Monday, June 08, 2009

Titan’s Earth-like clouds and pioneering Mars

Welcome! "Alien Life" tracks the latest discoveries and thoughts in the various elements of the famous Drake Equation. Here's today's news:
g Abodes - Clouds on Saturn's moon Titan form and move much like those on Earth, only much slower. Contrary to what was expected, scientists have found that Titan's clouds don't move with the seasons. Studying Titan's weather is allowing astrobiologists to draw some unique comparisons between the tiny moon and our home planet. See article.
g Cosmicus - Space fans are excited by the prospect of manned missions to Mars some time in the next 50 years. But would these first explorers be prepared to make it a one-way trip? The Red Planet is an undoubtedly inhospitable environment. But it is also the world that is most like our own in the solar system. A leading scientist famed for thinking outside the box has put forward the idea that pioneering visitors to Mars could stay there, survive and even be "reasonably cosy". See article.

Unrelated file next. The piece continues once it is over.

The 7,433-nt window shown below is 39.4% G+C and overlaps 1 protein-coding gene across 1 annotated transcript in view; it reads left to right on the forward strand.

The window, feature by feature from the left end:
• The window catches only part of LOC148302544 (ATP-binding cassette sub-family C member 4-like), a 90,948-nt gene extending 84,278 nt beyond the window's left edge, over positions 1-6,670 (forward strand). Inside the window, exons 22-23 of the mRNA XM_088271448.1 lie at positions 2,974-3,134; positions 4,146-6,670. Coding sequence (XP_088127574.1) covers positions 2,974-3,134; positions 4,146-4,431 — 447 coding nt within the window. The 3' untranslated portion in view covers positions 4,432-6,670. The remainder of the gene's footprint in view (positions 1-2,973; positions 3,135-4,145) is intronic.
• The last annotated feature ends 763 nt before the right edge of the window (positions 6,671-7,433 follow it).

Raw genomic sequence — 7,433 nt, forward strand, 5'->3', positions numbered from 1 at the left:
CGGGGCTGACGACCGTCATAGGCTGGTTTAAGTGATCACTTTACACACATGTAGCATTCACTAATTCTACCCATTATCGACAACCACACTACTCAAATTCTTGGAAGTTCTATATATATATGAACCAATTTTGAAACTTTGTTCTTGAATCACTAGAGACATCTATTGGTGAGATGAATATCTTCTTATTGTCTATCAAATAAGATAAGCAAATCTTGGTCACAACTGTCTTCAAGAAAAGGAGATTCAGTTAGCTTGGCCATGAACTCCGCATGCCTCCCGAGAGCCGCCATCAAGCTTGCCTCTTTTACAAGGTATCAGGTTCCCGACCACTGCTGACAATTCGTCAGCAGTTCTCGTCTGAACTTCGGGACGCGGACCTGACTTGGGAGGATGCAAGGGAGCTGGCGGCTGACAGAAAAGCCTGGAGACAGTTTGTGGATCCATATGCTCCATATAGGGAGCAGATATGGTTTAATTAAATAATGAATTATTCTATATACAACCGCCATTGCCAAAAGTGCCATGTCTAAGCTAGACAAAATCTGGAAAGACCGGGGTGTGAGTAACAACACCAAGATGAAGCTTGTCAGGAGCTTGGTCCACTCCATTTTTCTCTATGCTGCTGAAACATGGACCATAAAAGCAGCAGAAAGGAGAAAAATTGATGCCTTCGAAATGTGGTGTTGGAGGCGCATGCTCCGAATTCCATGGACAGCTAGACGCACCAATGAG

g Imagining - Why weren’t there classes like this when I was in school? In 2003, Prof. Joan Slonczewski taught “Biology 103: Biology in Science Fiction” at Kenyon College. Here’s her reading list. It’s all great reading, whether you’re in the class or not. Of course, if Slonczewski taught in Dover, Pa., her class would first have to be read the statement, “The theory that human authors wrote this book is not a fact and continues to be tested. Intelligent Design is an explanation of the origin of these books that differs from publishers’ views."

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